Medical malpractice is processed in civil court system or according to tort law in USA, most of the time. Overall, the civil court system provides a mechanism for an individual or group to recover damages when a tort (derived from the French word for "wrong") is committed against a person or property. Torts are classified as either intentional or negligent. Several intentional torts may be committed by physicians, including assault and battery (e.g. operating on a patient without informed consent), false imprisonment (e.g. forcing a patient to stay in the office until a bill is paid), and fraud (e.g. claiming cure when the physician knows cure is not possible). A negligent tort involves the omission or commission of an act that a reasonably prudent person would or would not do under given circumstances. The statutes of limitations for medical malpractice vary according to the state, with many states having statutes that vary by cause of action and special rules for minors. In general, a medical claim must be filed within 1 to 5 years after the malpractice occurred or after the alleged injury was discovered if it was not immediately evident.

Standard of care and medical negligence

In a medical malpractice case, the plaintiff has the burden of establishing the appropriate standard of care and demonstrating that the standard of care has been breached. The standard of care is primarily defined by other practitioners with similar qualifications, who provide expert testimony about how they would have managed an individual's care under the same or similar circumstances (7). In general, expert testimony is based on the physician expert's knowledge, skill, experience, and training and may be supplemented by published literature, practice guidelines, and surveys of practitioners. The focus is whether the physician's actions met or breached the standard of care and, if the latter, whether the plaintiff was harmed as a result of the breach (8). There are several examples of health care systems that have attempted to establish standardized guidelines for obstetric care with varying success. The major advantage of system-based guidelines is that one can, in theory, more readily standardize an approach to clinical care for practitioners and support staff in a single system or hospital. In most major health care systems and academic institutions in the United States, there is a movement towards establishing standardized clinical guidelines in an effort to improve patient safety and clinical outcomes. There are many different categories that foster standardization including clinical guidelines, algorithms of care, templates for electronic medical records, surgical check-lists, and other protocols designed to improve patient care. The successful implementation of these approaches has been shown to require more than just educational efforts for the health care team members.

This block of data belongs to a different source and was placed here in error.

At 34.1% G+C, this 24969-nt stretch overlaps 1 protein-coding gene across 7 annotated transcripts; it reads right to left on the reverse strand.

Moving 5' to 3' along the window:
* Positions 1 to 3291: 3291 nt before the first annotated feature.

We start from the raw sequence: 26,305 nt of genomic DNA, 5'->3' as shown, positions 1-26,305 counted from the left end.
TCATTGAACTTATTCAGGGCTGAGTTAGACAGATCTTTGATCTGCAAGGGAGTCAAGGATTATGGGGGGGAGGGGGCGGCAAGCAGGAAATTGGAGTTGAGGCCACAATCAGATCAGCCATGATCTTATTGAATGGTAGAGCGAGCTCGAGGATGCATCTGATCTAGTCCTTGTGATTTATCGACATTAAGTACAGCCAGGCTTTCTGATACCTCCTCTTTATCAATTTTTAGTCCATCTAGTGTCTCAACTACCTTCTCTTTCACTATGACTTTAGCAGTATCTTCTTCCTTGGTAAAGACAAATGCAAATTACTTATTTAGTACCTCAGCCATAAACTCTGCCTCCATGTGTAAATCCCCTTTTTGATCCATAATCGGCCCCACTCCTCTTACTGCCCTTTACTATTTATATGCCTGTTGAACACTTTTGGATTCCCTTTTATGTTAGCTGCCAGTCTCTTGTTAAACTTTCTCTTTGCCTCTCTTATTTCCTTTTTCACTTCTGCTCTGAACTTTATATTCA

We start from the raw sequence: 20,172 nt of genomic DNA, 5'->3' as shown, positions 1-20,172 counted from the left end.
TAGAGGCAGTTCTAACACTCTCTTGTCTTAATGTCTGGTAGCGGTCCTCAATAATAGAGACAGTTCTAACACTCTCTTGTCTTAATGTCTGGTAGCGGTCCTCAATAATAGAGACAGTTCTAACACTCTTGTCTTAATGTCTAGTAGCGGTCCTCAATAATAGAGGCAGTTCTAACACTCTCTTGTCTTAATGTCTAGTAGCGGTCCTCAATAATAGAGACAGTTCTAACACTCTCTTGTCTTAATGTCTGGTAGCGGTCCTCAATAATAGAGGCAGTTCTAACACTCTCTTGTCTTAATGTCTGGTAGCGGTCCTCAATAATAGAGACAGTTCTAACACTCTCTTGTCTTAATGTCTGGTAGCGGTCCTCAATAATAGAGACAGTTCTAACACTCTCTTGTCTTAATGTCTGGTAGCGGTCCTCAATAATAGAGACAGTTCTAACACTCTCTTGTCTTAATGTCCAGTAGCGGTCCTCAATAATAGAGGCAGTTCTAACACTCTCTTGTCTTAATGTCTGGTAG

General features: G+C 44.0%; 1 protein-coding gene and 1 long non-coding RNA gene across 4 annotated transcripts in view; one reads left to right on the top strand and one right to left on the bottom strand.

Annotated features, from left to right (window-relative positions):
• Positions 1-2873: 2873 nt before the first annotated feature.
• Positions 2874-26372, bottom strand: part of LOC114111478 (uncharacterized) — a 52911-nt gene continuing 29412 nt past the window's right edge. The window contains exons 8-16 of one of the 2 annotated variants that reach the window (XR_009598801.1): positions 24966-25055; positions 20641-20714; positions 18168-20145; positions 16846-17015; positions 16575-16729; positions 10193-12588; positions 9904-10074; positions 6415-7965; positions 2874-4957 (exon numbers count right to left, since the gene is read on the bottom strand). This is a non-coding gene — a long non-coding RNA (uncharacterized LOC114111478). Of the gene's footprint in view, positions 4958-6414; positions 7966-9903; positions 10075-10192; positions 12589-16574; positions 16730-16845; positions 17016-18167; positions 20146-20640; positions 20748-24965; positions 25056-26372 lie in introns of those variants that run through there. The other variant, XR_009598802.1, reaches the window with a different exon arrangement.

According to tort law, four elements must be established for a ruling of malpractice (9):

  1. Duty: The physician owed a duty to meet a particular standard of care.
  2. Breach of duty: The physician failed to perform the owed duty.
  3. Causation: There is a causal connection between the physician's failure and the patient's injury.
  4. Damages: An injury occurred for which monetary compensation is adequate relief. Damages sustained by the patient care are compensatory and/or punitive. Compensatory damages consist of compensation for direct costs, such as for lost earnings and medical expenses (current and future), as well as compensation for indirect costs, such as pain, emotional distress, and loss of consortium. Punitive damages are awarded to plaintiff when the physician's actions are found to be intentionally harmful or grossly negligent.